Finally, she should also inquire, through her church, her husband’s employer and any other civic or religious organization, what charity they might offer her to help her continue her care.

That’s what I would do.

Posted by: TrollMcWingnut | February 3, 2011 4:52 PM | Report abuse

How do the Republicans propose to pay for the coverage of people with preexisting conditions, without requiring healthy people to also purchase insurance?

Why isn't the "liberal media" demanding an answer from the Republicans.

Posted by: Liam-still | February 3, 2011 4:52 PM | Report abuse

Hey ScottC3, we are all ready for you to step up and pay her bill.

Posted by: srw3 | February 3, 2011 4:54 PM | Report abuse

"We hold these truths to be self-evident, that all men are created equal, that they are endowed by their Creator with certain unalienable Rights, that among these are Life, Liberty and the pursuit of Happiness"

Of course in the fine print they added:

that Life bit, does not apply to poor sick people.

Posted by: Liam-still | February 3, 2011 4:57 PM | Report abuse

Whoops, the "ten year survival rate for Hodgkin's lymphoma is 90%."

Posted by: TrollMcWingnut | February 3, 2011 5:00 PM | Report abuse

@tmwn: If they refuse, she needs to shop around for care providers who charge less or waive their fee.

I am waiting to see you comparison shop when you are dying of a treatable disease, vomiting daily from chemo, weakened by radiation "therapy", etc.

I don't know where this person lives in Maine, but there are lots of rural (and urban) areas where the choice of doctors and hospitals is severely limited. Driving hours to another town (or taking public transit, more likely) is a huge burden to put on a seriously ill person.

Somehow relying on the kindness of strangers and promotional gimmicks from big pharma is the best that you and scottc3 can come up with, as far as I can tell.

Posted by: srw3 | February 3, 2011 5:02 PM | Report abuse

Thanks, NOVA. Reading the CBO link.

But right off the bat, repealing PPACA and replacing it with the Boehner plan increases the deficit by like $100 bil, I believe. At least for the first 10 years.

Still on page 2, though.

Posted by: DDAWD | February 3, 2011 5:06 PM | Report abuse

Well, reading the Boehner plan, given the objections raised by Republicans, it wouldn't ever pass a Republican controlled house much less pass filibuster in the Senate.

Posted by: DDAWD | February 3, 2011 5:09 PM | Report abuse

If you don't cover the healthy, how can you afford to cover the chronically sick. Without the healthy paying into the insurance pool, requiring coverage of people with pre-existing conditions will drive premium rates to a level, that people might just as well not have coverage.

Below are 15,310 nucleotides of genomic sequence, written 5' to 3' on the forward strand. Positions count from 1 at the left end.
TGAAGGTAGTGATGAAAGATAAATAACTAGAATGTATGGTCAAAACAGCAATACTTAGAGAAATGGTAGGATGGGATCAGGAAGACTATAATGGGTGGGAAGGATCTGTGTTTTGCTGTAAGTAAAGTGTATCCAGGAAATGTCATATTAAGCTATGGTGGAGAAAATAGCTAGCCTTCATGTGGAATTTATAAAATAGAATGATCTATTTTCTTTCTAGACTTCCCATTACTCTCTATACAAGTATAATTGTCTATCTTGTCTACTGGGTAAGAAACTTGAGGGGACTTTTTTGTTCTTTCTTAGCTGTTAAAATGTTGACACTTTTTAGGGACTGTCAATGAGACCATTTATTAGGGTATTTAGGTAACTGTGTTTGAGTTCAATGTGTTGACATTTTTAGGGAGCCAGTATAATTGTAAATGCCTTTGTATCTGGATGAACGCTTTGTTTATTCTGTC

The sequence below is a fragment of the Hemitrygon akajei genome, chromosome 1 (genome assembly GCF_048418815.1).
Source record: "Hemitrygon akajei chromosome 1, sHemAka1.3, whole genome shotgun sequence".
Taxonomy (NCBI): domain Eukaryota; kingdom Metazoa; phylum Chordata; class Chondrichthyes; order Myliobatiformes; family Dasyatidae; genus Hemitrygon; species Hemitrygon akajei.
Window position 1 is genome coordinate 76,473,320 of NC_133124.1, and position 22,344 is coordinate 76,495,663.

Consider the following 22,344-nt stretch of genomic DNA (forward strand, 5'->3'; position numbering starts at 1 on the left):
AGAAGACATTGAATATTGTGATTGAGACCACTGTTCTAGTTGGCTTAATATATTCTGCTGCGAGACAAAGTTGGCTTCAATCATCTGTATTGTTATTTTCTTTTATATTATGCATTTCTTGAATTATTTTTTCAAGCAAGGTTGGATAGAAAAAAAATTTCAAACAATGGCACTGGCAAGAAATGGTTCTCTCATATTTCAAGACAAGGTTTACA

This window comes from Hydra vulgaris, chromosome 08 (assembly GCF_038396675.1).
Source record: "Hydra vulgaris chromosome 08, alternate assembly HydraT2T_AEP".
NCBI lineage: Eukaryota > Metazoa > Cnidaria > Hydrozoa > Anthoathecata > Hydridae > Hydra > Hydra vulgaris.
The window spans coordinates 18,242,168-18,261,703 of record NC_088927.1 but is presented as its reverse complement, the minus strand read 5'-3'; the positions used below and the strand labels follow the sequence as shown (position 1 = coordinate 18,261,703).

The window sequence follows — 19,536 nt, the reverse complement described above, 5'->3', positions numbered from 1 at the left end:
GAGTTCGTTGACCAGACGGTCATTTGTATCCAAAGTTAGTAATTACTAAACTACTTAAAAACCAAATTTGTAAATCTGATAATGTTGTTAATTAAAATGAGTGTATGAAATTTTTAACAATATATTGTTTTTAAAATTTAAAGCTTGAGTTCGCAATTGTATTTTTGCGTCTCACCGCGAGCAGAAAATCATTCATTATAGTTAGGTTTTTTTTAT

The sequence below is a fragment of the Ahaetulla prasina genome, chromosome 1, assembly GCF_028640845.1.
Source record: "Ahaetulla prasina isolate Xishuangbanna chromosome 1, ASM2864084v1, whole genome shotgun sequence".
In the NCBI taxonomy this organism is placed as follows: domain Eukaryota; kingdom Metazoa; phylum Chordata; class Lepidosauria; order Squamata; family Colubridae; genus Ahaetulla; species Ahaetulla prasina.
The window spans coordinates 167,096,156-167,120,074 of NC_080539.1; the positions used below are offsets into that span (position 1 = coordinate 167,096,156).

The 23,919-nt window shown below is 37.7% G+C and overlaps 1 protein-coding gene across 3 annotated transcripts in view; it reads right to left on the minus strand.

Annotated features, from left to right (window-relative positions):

Posted by: Liam-still | February 3, 2011 5:10 PM | Report abuse

Boy, everyone has such clever lines to sling at each other. But one-upping the guy with the other point of view doesn't really help Ms. St. Pierre much. Setting emotions aside, what are the options? I mean, really, what are they? The health care law IS unconstitutional. It contains some really great features but it still amounts to a the federal government exceeding its constitutionally-granted powers. But no one DESERVES to die when death can be avoided with modern science. All the snark in the world doesn't change the fact that this really is a terribly difficult problem. If Dems REALLY think the individual mandate is necessary -- and I think they're right -- why not implement it in a constitutionally valid way? The federal government had NO authority to mandate a national drinking age. Yet Reagan got one. How? He told every state -- and THAT'S where the authority really lies -- that if they failed to increase their drinking age, the federal government would withhold highway funds. Miraculously, every state raised the drinking age. Regarding ACA, if the states pass an individual mandate, its legal. But the federal government can't. So while we throw insults at each other, someone like Ms. St. Pierre becomes collateral damage. I can support a program that helps the likes of Ms. St. Pierre. But not at the cost of the Constitution. Too many others before Ms. St. Pierre died to protect it. There are a lot of ways to fix health care. NONE of them are easy. Single payer? Private but government-subsidized (McCain's plan)? This health insurance mess is a by-product of Depression-era deal-making. We've ignored it for years. Ms. St. Pierre's story is terrible and I hope she recovers and lives a long, happy life. But offering her and others a lifeline at the expense of the Constitution isn't the fix. Too many others died defending it and many more may die if the federal government is allowed to do whatever it likes. Take a look at Egypt. Tunisia. Yemen.

Posted by: outsider6 | February 3, 2011 5:11 PM | Report abuse

Scott,

If there are other solutions, please offer a viable one. You seem to advocate "charity", which is inefficient, and insufficient.

Posted by: Amminadab | February 3, 2011 5:15 PM | Report abuse

@tmwn:My guess is at some point, all her and her immediate family’s assets are going to be exhausted, requiring bankruptcy most likely. It’s at that point she needs to exercise the part of her assumed existing plan to access New Hampshire’s indigent medical care system. This may require her to divorce

Do you really think that bankrupting and breaking up her family is a prerequisite for her to get care is any kind of reasonable system?

Posted by: srw3 | February 3, 2011 5:16 PM | Report abuse